How Deep Is Your Impact?

By Malcolm Fleschner

If you’re like most pharmaceutical salespeople, you’ve probably occasionally wondered whether your efforts are having any genuine affect on doctors’ prescribing habits. It’s no idle question. Every year the pharmaceutical industry spends almost $25 billion to promote new drugs and distribute free samples to physicians. As reported in a recent article from the industry experts at EyeForPharma (www.EyeForPharma.com), emerging research is casting a great deal of doubt on whether these promotional dollars are well spent or just, well, spent.

The article quotes Robert Jacobson, a professor of marketing at the University of Washington Business School and co-author of a recent paper published in the December issue of Management Science. In the article Jacobson suggests a variety of factors, including rising costs and government intervention, are coming together to force drug companies to reexamine traditional approaches to product marketing.

“As the cost of prescription drugs continues to escalate, increased attention is being focused on the role of pharmaceutical marketing practices as a cause of higher drug prices,” Jacobson says. “The concern that pharmaceutical marketing practices compromise physician integrity and have exacerbated increases in public health costs has prompted government actions at both the federal and state levels. The key public policy issue is the extent to which the industry’s promotional tactics lead to an increase in appropriate versus inappropriate use of drugs in a cost-effective manner.”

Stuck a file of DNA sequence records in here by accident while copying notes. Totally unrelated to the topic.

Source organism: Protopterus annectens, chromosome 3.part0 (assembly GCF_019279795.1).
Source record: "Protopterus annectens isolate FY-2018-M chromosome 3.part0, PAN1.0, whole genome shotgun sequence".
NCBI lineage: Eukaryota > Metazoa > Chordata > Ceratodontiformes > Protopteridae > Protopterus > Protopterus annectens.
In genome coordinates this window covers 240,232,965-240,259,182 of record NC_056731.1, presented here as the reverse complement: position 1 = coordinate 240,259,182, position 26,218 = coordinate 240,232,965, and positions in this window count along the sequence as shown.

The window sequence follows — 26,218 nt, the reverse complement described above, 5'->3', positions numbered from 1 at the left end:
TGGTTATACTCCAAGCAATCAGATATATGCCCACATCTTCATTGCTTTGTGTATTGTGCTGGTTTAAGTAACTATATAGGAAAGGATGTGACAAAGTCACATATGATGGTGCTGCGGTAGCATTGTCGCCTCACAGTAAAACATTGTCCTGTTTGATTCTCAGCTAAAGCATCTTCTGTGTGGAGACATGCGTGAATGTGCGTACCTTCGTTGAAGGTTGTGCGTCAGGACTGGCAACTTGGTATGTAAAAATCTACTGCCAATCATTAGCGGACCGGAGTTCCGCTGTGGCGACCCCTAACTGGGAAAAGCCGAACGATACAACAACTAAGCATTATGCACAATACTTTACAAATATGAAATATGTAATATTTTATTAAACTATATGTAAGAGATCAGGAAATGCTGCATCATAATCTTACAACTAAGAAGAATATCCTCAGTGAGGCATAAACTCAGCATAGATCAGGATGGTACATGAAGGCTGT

Jacobson’s study covered two years and investigated pharmaceutical salespeople’s impact on 74,000 physicians’ prescriptions of three popular drugs. Researchers looked specifically at how changes in the number of sales calls and free samples drove new prescription numbers.

While the effects of detailing and sampling varied among the products, the study demonstrated conclusively that at most these common marketing practices had only a modest effect on prescribing habits. Depending on the drug, researchers found that on average between 0.5 and 6.5 sales rep visits were required to generate one additional prescription. For sampling the figures were even higher, with between 6.5 and 73 additional free samples were necessary to induce each new prescription.

These results, Jacobson says, put the lie to the common perception that physicians are easy marks who fall to the persuasive powers of wily pharmaceutical salespeople. In fact, as drug reps will readily acknowledge, physicians can make for very difficult customers indeed. Salespeople’s influence is on the wane, Jacobson suggests, because physicians today have many more options about where to get information, including colleagues, scientific papers, the Internet and their own experience. These sources often are viewed as trustworthier than pharmaceutical salespeople.

“In addition, many physicians are skeptical of or hold negative attitudes toward sales representatives,” Jacobson says. “Physicians recognize that information presented is biased toward the promoted drug and unlikely to be objective or even accurate. Thus physicians often discount information received from sales representatives. Because physicians have access to alternative sources of information that are more highly regarded, it is no wonder the salesperson’s influence is minimal.”

As pharmaceutical companies assess budgets and evaluate their marketing options, future sales efforts no doubt will come under increased scrutiny. Drug companies already appear to be stepping back from the more-is-better approach to deploying sales representatives that predominated during the 1990s. It’s no exaggeration to say that Jacobson’s research, if taken to its logical conclusion, could well lead to a wholesale re-examination of the fundamental relationship between pharmaceutical sales organizations and the physicians they traditionally have targeted.